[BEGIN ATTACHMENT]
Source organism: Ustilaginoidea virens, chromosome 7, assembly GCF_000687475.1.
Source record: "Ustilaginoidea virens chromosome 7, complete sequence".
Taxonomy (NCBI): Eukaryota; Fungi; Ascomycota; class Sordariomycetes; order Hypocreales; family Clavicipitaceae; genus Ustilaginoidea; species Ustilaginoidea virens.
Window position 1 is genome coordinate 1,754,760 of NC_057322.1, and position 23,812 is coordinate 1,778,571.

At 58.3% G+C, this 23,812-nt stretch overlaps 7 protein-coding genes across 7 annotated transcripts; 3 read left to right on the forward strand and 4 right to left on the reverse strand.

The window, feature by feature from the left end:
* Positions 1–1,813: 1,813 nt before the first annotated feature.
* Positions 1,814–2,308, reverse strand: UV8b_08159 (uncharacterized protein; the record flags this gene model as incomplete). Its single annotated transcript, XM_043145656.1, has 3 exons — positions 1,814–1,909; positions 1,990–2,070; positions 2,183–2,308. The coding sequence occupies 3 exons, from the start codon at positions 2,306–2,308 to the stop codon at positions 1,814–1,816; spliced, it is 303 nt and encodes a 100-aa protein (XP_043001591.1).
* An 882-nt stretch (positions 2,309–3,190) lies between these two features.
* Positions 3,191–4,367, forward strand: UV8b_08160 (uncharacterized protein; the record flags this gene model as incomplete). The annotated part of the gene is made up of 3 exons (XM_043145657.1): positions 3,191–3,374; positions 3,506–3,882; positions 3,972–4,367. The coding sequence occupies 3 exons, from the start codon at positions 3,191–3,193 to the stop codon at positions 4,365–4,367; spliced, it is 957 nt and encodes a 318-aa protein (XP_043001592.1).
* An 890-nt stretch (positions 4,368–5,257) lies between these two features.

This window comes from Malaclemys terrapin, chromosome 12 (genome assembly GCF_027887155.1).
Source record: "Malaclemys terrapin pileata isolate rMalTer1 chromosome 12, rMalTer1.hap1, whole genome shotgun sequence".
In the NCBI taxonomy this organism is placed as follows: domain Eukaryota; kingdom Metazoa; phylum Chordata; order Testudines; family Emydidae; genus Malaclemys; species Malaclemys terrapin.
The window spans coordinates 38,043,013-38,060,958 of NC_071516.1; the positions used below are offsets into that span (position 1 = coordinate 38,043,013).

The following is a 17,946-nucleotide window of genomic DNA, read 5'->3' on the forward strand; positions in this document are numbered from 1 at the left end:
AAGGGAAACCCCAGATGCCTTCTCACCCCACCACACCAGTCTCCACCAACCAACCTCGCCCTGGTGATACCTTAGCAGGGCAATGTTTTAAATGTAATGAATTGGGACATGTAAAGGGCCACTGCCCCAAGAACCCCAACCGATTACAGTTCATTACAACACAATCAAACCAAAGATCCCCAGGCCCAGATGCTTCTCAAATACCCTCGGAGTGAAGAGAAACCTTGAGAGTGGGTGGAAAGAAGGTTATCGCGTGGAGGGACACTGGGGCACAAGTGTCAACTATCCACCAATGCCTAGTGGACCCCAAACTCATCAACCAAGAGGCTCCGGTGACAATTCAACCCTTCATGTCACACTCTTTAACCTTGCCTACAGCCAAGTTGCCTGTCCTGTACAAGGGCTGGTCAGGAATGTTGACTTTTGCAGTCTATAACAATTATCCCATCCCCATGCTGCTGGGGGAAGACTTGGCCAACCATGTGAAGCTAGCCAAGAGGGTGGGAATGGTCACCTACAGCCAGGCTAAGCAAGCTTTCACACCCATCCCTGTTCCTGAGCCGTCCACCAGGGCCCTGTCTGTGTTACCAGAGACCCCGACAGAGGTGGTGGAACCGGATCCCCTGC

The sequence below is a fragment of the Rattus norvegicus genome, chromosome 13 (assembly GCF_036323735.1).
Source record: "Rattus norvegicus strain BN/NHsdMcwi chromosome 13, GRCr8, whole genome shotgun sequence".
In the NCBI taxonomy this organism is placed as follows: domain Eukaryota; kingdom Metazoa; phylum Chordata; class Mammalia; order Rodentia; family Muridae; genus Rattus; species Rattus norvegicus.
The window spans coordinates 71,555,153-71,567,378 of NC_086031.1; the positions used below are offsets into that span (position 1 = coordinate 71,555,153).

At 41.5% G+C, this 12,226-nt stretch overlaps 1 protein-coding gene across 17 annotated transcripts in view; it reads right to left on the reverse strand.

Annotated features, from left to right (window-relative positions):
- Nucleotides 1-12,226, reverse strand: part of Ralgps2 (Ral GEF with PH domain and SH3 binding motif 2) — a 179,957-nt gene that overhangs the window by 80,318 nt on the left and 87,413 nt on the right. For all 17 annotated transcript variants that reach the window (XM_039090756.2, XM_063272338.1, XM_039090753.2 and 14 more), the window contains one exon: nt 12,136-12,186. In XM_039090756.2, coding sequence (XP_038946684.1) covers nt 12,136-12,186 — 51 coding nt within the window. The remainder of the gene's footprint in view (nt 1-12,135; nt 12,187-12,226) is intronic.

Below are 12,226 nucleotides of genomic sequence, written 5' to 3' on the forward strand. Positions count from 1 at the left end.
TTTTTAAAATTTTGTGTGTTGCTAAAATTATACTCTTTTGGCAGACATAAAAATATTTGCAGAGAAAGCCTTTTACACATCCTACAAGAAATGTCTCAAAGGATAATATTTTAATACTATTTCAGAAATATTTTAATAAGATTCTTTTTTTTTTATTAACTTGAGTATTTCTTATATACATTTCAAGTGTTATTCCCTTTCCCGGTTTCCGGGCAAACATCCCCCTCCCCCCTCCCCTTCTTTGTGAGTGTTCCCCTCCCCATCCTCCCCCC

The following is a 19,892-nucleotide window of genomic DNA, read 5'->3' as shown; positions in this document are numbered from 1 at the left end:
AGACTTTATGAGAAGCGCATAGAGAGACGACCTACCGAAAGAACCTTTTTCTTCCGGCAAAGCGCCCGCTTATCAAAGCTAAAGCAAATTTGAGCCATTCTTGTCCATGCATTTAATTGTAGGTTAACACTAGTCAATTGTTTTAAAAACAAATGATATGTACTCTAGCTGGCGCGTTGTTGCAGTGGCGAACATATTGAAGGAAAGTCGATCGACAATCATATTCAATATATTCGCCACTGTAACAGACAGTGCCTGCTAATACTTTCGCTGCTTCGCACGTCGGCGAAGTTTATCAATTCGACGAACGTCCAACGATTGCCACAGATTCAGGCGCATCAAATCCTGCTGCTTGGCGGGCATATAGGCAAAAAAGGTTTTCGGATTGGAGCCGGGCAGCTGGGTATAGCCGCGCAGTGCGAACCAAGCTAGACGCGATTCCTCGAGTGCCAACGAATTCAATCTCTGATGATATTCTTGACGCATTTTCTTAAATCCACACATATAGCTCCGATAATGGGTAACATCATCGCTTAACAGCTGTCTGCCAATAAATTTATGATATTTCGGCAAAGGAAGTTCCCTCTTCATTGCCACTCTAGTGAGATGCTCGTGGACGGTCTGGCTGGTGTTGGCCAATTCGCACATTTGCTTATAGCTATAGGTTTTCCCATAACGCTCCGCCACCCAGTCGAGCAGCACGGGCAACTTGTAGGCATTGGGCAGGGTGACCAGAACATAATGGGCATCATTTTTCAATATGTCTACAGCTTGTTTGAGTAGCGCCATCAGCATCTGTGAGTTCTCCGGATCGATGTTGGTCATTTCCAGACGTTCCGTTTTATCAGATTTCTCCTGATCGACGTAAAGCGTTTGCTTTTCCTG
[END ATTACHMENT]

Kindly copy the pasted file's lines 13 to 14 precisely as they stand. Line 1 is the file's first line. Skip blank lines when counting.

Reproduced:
Source record: "Malaclemys terrapin pileata isolate rMalTer1 chromosome 12, rMalTer1.hap1, whole genome shotgun sequence".
In the NCBI taxonomy this organism is placed as follows: domain Eukaryota; kingdom Metazoa; phylum Chordata; order Testudines; family Emydidae; genus Malaclemys; species Malaclemys terrapin.